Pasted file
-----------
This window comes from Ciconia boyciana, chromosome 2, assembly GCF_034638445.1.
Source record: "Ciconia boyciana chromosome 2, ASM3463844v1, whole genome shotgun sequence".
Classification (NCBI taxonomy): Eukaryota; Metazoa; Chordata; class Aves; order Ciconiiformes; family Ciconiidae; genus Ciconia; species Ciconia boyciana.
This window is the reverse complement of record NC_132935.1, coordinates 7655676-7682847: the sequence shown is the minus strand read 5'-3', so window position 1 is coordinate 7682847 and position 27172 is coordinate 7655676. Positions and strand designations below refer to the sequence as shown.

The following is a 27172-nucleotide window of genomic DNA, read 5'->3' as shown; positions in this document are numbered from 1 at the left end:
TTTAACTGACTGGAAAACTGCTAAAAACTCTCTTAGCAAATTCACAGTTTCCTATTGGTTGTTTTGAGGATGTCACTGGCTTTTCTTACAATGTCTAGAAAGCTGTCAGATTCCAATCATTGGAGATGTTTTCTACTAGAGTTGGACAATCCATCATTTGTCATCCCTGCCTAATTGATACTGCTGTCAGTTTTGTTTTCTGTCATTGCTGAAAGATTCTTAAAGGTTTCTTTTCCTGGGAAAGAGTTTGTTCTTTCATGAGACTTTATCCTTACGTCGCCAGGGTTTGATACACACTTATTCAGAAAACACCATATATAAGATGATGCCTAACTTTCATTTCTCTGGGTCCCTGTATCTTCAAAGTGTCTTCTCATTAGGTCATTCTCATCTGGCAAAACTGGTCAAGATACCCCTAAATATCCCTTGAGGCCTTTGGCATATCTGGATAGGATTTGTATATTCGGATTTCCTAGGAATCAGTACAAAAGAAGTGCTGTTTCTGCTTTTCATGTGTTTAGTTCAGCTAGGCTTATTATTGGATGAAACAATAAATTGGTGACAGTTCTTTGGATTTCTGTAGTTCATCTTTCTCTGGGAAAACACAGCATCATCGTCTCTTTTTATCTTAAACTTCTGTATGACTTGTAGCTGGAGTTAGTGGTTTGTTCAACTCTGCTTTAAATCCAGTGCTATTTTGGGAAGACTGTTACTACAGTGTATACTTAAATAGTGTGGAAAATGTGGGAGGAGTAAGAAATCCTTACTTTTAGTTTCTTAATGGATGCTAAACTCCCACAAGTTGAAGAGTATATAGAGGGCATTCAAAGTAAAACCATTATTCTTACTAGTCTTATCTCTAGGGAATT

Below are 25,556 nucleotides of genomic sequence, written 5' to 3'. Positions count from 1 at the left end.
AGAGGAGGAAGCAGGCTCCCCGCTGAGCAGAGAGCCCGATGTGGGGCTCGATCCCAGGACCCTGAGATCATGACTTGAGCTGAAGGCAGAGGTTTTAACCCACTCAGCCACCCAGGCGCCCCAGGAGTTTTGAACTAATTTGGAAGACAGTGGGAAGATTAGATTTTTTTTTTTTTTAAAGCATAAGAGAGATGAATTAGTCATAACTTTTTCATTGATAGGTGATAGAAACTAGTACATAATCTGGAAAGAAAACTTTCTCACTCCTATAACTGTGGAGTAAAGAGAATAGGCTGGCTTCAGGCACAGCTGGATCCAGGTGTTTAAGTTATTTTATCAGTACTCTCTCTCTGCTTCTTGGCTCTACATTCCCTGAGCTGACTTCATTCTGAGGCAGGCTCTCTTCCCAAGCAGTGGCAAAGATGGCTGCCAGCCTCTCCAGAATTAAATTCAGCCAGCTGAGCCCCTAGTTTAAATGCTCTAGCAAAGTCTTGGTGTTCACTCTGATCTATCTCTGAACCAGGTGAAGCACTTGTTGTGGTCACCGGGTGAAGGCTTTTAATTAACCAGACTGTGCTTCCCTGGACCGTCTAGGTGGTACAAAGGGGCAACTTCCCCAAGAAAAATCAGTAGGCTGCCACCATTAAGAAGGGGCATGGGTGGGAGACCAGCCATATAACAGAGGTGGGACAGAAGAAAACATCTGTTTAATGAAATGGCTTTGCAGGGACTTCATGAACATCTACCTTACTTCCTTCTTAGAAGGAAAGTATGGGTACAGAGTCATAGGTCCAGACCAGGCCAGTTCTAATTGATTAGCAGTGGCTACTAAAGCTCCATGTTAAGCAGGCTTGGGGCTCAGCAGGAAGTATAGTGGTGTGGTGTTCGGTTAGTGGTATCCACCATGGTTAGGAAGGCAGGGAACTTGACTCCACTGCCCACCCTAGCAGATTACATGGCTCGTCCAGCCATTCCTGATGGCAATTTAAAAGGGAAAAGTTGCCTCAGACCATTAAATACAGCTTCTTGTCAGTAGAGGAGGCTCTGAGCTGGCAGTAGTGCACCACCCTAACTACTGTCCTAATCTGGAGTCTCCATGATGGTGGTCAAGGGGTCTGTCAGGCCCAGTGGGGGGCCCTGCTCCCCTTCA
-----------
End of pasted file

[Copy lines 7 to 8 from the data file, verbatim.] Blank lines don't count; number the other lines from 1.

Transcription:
Below are 25,556 nucleotides of genomic sequence, written 5' to 3'. Positions count from 1 at the left end.
AGAGGAGGAAGCAGGCTCCCCGCTGAGCAGAGAGCCCGATGTGGGGCTCGATCCCAGGACCCTGAGATCATGACTTGAGCTGAAGGCAGAGGTTTTAACCCACTCAGCCACCCAGGCGCCCCAGGAGTTTTGAACTAATTTGGAAGACAGTGGGAAGATTAGATTTTTTTTTTTTTTAAAGCATAAGAGAGATGAATTAGTCATAACTTTTTCATTGATAGGTGATAGAAACTAGTACATAATCTGGAAAGAAAACTTTCTCACTCCTATAACTGTGGAGTAAAGAGAATAGGCTGGCTTCAGGCACAGCTGGATCCAGGTGTTTAAGTTATTTTATCAGTACTCTCTCTCTGCTTCTTGGCTCTACATTCCCTGAGCTGACTTCATTCTGAGGCAGGCTCTCTTCCCAAGCAGTGGCAAAGATGGCTGCCAGCCTCTCCAGAATTAAATTCAGCCAGCTGAGCCCCTAGTTTAAATGCTCTAGCAAAGTCTTGGTGTTCACTCTGATCTATCTCTGAACCAGGTGAAGCACTTGTTGTGGTCACCGGGTGAAGGCTTTTAATTAACCAGACTGTGCTTCCCTGGACCGTCTAGGTGGTACAAAGGGGCAACTTCCCCAAGAAAAATCAGTAGGCTGCCACCATTAAGAAGGGGCATGGGTGGGAGACCAGCCATATAACAGAGGTGGGACAGAAGAAAACATCTGTTTAATGAAATGGCTTTGCAGGGACTTCATGAACATCTACCTTACTTCCTTCTTAGAAGGAAAGTATGGGTACAGAGTCATAGGTCCAGACCAGGCCAGTTCTAATTGATTAGCAGTGGCTACTAAAGCTCCATGTTAAGCAGGCTTGGGGCTCAGCAGGAAGTATAGTGGTGTGGTGTTCGGTTAGTGGTATCCACCATGGTTAGGAAGGCAGGGAACTTGACTCCACTGCCCACCCTAGCAGATTACATGGCTCGTCCAGCCATTCCTGATGGCAATTTAAAAGGGAAAAGTTGCCTCAGACCATTAAATACAGCTTCTTGTCAGTAGAGGAGGCTCTGAGCTGGCAGTAGTGCACCACCCTAACTACTGTCCTAATCTGGAGTCTCCATGATGGTGGTCAAGGGGTCTGTCAGGCCCAGTGGGGGGCCCTGCTCCCCTTCA